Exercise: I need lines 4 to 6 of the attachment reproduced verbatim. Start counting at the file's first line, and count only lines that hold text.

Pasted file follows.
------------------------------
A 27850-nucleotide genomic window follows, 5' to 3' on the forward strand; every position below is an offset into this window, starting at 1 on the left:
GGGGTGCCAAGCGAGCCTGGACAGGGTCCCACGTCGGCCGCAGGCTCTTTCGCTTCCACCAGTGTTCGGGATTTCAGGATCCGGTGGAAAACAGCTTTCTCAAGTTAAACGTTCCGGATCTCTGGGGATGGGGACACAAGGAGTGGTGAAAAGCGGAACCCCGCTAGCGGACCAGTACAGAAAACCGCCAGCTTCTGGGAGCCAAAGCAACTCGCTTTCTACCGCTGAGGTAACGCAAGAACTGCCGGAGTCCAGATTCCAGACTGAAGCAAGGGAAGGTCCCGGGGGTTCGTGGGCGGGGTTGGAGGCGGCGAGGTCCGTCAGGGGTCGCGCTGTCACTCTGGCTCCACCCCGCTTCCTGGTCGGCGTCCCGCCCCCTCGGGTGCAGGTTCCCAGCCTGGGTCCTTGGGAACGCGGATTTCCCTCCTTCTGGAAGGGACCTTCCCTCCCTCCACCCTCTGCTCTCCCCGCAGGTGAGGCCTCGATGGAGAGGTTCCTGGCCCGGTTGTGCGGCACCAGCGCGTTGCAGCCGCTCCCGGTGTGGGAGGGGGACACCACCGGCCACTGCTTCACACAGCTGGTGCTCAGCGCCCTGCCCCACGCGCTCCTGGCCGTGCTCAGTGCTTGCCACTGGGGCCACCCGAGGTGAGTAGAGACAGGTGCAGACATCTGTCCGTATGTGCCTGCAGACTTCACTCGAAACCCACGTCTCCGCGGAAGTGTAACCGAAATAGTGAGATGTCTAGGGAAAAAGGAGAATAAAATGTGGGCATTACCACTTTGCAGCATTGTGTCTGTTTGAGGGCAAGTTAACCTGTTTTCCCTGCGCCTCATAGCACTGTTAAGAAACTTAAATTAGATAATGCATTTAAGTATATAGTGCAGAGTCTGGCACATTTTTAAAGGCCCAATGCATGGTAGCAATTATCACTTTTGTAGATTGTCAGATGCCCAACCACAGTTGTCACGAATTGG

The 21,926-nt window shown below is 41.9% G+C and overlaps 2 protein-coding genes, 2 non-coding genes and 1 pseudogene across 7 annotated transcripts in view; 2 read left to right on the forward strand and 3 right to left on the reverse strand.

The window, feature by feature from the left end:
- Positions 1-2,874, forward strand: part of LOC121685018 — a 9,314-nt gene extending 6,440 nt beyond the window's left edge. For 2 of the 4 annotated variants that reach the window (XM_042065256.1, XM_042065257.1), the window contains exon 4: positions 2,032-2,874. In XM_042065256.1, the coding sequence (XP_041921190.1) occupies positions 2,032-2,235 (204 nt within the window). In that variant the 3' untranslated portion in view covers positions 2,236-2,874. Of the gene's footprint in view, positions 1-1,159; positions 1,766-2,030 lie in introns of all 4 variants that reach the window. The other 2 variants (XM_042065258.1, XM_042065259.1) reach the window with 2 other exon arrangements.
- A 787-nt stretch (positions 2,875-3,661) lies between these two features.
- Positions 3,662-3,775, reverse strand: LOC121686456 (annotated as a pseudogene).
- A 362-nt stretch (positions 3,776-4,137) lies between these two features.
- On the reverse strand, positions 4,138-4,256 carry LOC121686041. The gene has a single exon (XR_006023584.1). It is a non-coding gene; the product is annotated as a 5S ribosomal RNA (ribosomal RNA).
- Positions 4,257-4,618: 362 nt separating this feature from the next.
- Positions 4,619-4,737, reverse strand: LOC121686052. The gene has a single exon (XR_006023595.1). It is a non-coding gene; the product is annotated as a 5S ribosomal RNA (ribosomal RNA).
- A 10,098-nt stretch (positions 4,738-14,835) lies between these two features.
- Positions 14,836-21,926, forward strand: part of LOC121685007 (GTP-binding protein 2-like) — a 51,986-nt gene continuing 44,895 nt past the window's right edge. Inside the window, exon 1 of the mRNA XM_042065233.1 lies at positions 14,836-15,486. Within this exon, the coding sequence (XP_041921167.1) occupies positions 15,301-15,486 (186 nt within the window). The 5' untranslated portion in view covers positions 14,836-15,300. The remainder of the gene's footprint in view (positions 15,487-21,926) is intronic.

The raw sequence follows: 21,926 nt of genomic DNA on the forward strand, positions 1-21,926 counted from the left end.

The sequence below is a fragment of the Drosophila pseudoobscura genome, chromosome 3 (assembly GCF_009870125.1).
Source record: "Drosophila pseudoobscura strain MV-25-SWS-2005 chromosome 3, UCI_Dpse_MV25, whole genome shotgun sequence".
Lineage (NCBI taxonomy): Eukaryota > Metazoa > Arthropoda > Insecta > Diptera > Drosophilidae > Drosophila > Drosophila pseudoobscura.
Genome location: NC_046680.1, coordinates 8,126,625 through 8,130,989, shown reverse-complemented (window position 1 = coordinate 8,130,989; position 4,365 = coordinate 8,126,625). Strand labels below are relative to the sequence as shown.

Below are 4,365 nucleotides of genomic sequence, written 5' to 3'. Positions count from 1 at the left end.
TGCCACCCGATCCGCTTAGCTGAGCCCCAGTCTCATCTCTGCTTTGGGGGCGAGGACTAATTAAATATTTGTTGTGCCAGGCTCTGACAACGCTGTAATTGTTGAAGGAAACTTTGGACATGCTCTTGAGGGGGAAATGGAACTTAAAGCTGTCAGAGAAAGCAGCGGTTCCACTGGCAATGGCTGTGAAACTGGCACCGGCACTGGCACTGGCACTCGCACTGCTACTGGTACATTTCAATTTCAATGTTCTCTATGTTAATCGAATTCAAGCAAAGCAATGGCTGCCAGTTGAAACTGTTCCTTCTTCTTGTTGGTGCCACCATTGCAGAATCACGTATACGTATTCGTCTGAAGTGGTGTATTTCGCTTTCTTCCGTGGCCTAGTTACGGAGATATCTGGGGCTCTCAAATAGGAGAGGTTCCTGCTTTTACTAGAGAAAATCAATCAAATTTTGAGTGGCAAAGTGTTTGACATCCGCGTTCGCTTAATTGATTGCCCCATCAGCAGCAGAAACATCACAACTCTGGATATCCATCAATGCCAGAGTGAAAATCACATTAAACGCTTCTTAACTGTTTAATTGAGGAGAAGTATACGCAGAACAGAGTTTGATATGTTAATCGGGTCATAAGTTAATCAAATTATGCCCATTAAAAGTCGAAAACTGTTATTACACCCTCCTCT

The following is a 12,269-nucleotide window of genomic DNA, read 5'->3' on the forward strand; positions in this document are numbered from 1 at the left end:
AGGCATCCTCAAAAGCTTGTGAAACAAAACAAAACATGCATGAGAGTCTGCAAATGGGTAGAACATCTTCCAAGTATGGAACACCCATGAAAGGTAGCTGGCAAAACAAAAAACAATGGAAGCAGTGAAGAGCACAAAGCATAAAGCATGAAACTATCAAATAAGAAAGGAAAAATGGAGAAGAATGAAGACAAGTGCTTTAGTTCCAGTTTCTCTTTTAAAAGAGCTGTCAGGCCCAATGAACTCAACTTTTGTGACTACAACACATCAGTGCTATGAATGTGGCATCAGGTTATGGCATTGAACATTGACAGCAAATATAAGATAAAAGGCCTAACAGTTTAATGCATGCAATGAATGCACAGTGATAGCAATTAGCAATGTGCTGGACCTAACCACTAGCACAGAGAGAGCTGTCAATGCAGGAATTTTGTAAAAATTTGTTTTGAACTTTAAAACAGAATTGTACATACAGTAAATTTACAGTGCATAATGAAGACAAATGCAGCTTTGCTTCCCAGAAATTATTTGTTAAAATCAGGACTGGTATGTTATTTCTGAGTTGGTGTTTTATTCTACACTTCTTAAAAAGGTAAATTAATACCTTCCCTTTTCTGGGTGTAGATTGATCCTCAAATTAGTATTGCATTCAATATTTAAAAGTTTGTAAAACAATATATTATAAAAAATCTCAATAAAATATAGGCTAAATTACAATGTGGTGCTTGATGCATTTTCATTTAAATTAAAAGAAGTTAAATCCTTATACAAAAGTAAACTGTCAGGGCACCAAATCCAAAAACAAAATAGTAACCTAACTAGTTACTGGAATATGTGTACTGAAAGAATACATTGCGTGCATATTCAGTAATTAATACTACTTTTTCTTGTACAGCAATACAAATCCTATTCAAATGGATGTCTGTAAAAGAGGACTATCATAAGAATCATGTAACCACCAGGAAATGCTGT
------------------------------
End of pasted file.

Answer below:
The window, feature by feature from the left end:
- Positions 1-2,874, forward strand: part of LOC121685018 — a 9,314-nt gene extending 6,440 nt beyond the window's left edge. For 2 of the 4 annotated variants that reach the window (XM_042065256.1, XM_042065257.1), the window contains exon 4: positions 2,032-2,874. In XM_042065256.1, the coding sequence (XP_041921190.1) occupies positions 2,032-2,235 (204 nt within the window). In that variant the 3' untranslated portion in view covers positions 2,236-2,874. Of the gene's footprint in view, positions 1-1,159; positions 1,766-2,030 lie in introns of all 4 variants that reach the window. The other 2 variants (XM_042065258.1, XM_042065259.1) reach the window with 2 other exon arrangements.
- A 787-nt stretch (positions 2,875-3,661) lies between these two features.